Tim O’Brien: Week 3

This week TIM O’BRIEN explains why he thinks you’re probably working too hard.

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Outsider syndrome. We’ve all felt it. That feeling you don’t belong here. That feeling admissions must have made a mistake – I mean, everyone else just seems so capable, how did they let you in? Whilst you might be working your way through just fine, you’re secretly hoping that no one discovers the true ‘you’ – the ‘you’ underneath that doesn’t have a clue what’s going on. It’s like a child version of you, vulnerable and scared, hidden away inside a young adult’s body. And for many of you, it makes you work too hard.

If you recognise this feeling, let me try to give you a morsel of consolation: I have a sneaking suspicion that it applies to everyone on the entire planet. Everyone. The top academic in your department, the CEOs of the biggest corporations, the supreme leaders of the most powerful countries. I’ve recently started to hook onto the fact that everyone who has ever been successful since the dawn of time has just been very good at one thing – blagging. At appearing like they know what they’re doing when they don’t and just working things out as they go along.

Think of your interview. We are always told that the people who run these interviews ‘just know’, as if they have some kind of sixth sense about who deserves to be here. Yes, I’m sure they can spot intelligence or talent or ambition. But come on, are you trying to tell me they can see beyond a good blag? I doubt it. Having all come out the other side of that horrific process one truth unites us all – we must be good at talking a tired academic into seeing potential in us.

Of course, I’m not denying that there is such thing as intellect or innate ability or a genuine capacity for hard work. I’m just suggesting that perhaps these are not as important for success as people make them out to be. We’re all human after all. And once you take away the pedestal that we put successful people on by buying their biographies, striving to be like them in every way, or worshipping them for recycling 150 year old Marxist arguments in unnecessarily flowery language (*cough* Russell Brand *cough*); once you take this away, you’re left with people just as human as the rest of us.

I genuinely believe the world is driven forward by one giant undercurrent of people winging it. To some extent, almost everyone you meet is pretending they know what they’re doing, convincing others to trust them with tasks they can’t even trust themselves to do. The truth is, we’re all a bit bewildered, we’re all just taking things as they come, and we’re all just learning on the job.

What’s more, this is totally relevant in Cambridge. It does constantly seem like we are surrounded by deeply accomplished and gifted people. No matter how engaged you are there will always be someone in your lectures who asks more nuanced, interesting questions. What you have to remember is that they are almost certainly recycling an opinion they read in some obscure secondary text to make themselves sound like they understand it better.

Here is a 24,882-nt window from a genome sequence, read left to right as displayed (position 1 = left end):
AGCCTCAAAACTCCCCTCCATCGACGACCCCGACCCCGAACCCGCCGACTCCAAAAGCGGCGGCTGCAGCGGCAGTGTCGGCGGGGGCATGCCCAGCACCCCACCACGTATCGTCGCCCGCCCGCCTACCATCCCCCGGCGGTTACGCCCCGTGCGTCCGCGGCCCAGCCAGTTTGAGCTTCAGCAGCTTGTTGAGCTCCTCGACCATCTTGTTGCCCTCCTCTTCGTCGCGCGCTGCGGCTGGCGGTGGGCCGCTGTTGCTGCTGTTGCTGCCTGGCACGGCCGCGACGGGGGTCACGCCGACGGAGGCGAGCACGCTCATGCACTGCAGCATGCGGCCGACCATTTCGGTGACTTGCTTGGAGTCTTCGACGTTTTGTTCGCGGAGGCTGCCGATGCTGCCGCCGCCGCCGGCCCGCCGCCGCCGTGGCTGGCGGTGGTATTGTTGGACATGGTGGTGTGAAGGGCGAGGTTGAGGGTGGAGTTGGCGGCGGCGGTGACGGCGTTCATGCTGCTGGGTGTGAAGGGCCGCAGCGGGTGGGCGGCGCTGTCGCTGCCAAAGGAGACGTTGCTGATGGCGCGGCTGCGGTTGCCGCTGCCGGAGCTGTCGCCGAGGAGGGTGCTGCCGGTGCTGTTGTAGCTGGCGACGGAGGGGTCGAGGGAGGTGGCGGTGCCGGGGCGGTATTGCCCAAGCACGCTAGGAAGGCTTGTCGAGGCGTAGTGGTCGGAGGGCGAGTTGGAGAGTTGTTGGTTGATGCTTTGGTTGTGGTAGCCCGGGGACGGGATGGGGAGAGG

Or maybe they have actually worked harder. But you know what drove that? Insecurity. A fear that someone else would be the one to ask the hard questions.

Don’t let it worry you. Work to your own timetable. Push out your mind the fear of not being good enough. Don’t push yourself to work too hard to keep up (unless, of course, you need that first class degree for a life of academia or Goldman Sachs).

What I’m really saying here is just try to relax. Remember you are at University for your own reasons. There must be something you want out of it. If it’s not a first, then do enough work that you feel comfortable doing. Most importantly though, make sure you find time for something else. Something outside the library. Something that involves stimulation and preferably other people. Join a society. Join as many as your degree allows. Throw yourself in the deep end.

As a great superhero was once told It’s not who you are underneath. It’s what you do that defines you”.

#YOLO Batman

Will you look back in ten years and wish you worked harder? No. Will you look fondly at the memories of worrying about everyone else’s ability? No. Will you ever be in a position where you can put on a play, go on the radio, take part in a debate, play in a sports team, write for a paper, play competitive tiddlywinks, learn a language, be in a band, make a film, or play with science-y things (sorry, I’m at a bit of a loss on that one) so easily? No. So do it now, while you can, and forget about that feeling you don’t belong.

Everyone’s just blagging it anyway.